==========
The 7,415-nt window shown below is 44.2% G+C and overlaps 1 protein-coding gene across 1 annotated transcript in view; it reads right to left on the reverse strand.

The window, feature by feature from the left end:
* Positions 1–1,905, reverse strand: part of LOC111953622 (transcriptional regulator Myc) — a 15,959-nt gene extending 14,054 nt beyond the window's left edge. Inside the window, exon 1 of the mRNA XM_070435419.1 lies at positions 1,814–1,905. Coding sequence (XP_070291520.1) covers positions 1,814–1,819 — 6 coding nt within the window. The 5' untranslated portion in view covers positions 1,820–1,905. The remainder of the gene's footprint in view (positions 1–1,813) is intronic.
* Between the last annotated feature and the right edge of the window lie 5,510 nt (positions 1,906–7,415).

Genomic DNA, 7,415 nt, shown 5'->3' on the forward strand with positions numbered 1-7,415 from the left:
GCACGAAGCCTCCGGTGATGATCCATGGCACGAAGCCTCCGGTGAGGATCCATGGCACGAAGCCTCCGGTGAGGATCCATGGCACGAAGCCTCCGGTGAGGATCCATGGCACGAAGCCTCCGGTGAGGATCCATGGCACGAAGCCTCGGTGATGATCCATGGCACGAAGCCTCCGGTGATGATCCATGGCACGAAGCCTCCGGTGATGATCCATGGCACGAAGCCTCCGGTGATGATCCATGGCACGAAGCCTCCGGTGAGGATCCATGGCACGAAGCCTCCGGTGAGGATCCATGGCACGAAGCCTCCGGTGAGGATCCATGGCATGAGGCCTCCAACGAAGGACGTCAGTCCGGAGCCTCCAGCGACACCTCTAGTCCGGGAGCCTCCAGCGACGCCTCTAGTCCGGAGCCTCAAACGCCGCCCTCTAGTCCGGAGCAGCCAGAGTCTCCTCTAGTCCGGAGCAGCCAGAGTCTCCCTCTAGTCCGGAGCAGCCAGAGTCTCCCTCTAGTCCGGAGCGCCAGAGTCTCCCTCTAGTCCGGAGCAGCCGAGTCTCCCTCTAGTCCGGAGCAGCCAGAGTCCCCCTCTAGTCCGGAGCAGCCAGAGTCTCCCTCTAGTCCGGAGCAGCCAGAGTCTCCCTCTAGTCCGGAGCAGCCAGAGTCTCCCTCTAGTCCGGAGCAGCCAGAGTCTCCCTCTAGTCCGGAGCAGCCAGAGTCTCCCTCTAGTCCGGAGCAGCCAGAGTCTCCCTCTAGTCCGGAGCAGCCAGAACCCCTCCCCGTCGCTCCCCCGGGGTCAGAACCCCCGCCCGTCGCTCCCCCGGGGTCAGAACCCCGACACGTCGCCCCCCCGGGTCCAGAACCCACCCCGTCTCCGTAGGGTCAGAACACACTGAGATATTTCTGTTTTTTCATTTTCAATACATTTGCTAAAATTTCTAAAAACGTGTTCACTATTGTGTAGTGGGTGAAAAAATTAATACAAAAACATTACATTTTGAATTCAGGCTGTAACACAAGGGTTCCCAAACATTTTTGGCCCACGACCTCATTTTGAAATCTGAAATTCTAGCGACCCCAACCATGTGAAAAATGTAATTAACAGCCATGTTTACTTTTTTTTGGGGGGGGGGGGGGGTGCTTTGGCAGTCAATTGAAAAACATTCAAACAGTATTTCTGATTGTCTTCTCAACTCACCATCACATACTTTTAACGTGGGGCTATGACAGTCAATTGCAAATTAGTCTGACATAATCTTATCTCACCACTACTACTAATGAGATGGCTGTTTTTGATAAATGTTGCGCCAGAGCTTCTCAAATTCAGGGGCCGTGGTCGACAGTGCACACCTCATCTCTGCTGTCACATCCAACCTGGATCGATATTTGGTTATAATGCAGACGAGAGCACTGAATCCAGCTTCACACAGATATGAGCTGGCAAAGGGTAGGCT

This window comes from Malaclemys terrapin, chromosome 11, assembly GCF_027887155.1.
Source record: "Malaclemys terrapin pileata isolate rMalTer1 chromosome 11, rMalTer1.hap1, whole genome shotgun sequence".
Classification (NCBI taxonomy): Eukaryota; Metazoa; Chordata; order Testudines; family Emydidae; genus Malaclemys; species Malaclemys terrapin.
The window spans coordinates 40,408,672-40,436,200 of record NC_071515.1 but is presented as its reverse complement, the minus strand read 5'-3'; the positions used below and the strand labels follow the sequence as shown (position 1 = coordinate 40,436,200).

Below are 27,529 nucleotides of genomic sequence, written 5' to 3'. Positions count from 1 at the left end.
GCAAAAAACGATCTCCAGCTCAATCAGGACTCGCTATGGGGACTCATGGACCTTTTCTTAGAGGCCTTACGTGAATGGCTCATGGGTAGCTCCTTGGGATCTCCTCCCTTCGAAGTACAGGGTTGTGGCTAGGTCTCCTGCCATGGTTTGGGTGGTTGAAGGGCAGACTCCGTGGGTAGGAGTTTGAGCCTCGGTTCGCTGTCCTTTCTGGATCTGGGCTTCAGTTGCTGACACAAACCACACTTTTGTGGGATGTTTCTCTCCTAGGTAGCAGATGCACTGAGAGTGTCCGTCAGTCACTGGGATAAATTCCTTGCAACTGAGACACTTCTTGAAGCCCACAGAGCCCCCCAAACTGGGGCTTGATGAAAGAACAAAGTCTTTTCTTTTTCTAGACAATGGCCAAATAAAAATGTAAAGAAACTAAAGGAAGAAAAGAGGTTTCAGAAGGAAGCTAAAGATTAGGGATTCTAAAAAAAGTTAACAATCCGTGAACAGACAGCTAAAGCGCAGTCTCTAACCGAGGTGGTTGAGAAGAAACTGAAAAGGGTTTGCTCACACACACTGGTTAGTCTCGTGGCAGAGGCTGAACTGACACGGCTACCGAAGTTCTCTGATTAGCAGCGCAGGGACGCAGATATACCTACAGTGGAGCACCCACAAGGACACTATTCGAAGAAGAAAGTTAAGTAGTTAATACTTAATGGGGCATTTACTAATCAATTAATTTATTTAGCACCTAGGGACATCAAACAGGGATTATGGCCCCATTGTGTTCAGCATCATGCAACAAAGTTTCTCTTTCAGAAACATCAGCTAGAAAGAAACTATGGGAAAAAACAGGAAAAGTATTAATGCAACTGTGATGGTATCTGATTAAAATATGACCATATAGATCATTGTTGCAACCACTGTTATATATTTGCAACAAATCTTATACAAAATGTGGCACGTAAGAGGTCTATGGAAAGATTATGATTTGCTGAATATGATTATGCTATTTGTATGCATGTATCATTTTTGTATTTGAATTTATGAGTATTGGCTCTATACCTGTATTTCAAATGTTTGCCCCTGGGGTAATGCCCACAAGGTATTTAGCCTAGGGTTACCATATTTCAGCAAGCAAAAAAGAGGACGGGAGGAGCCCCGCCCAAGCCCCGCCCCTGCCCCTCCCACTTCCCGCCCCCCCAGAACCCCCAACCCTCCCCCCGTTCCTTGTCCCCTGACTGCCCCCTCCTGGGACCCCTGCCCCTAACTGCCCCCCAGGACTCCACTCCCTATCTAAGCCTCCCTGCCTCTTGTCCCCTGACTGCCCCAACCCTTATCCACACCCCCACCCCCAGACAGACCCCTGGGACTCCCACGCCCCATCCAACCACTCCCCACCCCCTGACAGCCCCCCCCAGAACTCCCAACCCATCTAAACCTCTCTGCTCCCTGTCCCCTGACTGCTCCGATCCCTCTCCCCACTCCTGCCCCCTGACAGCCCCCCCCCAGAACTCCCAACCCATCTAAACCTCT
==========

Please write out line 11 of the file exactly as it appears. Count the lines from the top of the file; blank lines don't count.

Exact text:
Below are 27,529 nucleotides of genomic sequence, written 5' to 3'. Positions count from 1 at the left end.